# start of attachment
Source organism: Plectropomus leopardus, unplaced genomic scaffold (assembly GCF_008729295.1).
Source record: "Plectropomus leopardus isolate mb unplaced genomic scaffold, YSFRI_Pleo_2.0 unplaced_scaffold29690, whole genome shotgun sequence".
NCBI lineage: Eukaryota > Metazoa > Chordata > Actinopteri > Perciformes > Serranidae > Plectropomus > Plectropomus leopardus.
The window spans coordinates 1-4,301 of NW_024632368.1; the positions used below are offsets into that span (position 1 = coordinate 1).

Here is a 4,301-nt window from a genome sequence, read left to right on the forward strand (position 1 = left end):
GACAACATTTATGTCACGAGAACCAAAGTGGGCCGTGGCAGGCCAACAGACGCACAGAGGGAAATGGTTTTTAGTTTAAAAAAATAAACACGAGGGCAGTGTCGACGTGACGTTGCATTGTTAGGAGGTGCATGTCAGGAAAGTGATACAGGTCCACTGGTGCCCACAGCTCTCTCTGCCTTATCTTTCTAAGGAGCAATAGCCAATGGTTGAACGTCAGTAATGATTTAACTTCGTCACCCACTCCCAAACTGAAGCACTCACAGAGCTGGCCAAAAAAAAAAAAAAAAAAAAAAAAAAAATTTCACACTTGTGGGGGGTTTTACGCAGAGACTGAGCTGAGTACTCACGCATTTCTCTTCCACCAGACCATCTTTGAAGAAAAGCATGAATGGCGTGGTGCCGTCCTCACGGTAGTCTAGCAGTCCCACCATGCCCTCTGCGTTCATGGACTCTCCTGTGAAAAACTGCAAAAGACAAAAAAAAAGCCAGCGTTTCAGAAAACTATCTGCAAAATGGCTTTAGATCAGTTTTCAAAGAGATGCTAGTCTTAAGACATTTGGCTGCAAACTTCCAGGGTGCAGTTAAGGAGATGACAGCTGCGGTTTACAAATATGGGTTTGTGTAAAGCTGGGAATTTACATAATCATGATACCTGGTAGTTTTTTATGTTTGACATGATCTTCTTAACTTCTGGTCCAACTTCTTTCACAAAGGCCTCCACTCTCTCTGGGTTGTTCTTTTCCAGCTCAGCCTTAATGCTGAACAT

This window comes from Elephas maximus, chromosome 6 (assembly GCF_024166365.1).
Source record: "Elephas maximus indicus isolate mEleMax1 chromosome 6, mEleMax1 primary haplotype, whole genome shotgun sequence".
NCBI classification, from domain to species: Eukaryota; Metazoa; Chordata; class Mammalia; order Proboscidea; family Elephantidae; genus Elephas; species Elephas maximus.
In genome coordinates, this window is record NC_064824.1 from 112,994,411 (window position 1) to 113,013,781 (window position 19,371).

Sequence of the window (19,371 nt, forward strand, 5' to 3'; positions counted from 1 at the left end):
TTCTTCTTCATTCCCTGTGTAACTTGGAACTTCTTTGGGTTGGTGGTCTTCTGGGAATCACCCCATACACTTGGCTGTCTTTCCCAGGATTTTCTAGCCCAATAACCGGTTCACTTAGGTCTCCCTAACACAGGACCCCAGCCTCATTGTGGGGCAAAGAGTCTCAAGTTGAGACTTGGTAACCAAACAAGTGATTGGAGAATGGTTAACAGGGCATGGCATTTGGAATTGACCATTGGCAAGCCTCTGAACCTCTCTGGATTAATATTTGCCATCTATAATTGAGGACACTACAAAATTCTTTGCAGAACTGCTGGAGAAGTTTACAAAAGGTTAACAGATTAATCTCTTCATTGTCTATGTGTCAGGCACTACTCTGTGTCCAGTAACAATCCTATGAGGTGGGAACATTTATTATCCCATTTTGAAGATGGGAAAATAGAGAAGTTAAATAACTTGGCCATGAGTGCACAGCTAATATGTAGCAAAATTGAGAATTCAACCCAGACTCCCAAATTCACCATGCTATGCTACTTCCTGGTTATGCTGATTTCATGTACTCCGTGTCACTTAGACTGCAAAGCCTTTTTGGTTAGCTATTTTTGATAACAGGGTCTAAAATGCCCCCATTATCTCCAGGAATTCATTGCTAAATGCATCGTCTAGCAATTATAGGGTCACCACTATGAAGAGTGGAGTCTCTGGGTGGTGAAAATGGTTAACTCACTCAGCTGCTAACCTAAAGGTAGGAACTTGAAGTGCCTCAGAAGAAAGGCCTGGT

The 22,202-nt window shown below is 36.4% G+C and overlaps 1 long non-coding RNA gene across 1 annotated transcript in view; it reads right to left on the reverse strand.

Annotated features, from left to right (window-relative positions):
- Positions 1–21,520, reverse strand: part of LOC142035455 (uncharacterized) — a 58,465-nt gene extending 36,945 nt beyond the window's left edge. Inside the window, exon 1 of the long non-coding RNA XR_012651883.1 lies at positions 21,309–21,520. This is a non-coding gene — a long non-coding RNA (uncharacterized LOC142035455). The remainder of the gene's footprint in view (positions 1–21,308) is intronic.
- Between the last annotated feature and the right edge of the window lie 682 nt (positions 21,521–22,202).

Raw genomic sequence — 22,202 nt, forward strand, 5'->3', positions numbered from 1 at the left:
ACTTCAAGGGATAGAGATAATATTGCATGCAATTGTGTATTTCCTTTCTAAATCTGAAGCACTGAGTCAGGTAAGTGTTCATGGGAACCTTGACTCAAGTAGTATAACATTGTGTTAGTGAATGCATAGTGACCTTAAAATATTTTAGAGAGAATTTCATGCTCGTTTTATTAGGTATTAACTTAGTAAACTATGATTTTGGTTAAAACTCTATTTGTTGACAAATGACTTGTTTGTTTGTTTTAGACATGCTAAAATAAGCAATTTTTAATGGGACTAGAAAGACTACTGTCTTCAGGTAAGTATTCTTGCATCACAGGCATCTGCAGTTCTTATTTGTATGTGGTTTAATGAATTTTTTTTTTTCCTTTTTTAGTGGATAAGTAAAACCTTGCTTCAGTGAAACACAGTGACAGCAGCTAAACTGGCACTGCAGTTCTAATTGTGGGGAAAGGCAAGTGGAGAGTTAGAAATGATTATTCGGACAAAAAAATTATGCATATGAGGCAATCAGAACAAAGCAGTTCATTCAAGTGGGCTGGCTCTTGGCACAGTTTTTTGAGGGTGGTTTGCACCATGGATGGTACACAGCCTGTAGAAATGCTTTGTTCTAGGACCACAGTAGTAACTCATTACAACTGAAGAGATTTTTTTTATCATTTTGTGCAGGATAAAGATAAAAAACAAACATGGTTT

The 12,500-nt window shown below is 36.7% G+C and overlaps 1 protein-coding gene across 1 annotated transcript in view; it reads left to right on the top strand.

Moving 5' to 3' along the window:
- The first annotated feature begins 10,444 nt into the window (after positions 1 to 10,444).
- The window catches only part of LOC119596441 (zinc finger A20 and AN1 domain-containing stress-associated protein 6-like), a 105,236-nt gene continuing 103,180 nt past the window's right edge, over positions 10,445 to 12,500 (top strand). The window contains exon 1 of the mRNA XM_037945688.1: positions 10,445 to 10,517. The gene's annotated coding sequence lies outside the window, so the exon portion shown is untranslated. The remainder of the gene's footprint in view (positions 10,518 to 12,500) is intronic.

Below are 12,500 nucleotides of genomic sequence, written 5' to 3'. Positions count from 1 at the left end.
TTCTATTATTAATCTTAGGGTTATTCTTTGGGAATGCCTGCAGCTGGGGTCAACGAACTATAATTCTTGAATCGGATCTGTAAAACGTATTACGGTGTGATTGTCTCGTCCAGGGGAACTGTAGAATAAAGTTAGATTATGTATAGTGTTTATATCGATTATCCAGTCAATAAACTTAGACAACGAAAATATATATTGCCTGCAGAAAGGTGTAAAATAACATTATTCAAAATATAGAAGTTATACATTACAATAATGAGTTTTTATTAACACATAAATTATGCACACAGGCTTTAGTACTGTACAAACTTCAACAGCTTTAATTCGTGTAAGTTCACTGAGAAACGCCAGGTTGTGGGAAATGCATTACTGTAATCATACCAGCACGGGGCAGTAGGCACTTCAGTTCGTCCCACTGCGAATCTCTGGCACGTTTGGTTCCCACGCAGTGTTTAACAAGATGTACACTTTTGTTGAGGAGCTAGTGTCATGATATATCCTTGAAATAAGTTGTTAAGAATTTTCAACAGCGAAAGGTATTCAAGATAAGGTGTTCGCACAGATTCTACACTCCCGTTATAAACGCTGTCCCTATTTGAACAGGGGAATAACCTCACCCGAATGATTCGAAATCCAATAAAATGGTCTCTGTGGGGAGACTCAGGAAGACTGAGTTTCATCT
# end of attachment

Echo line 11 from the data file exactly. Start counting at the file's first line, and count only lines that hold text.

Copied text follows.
Sequence of the window (19,371 nt, forward strand, 5' to 3'; positions counted from 1 at the left end):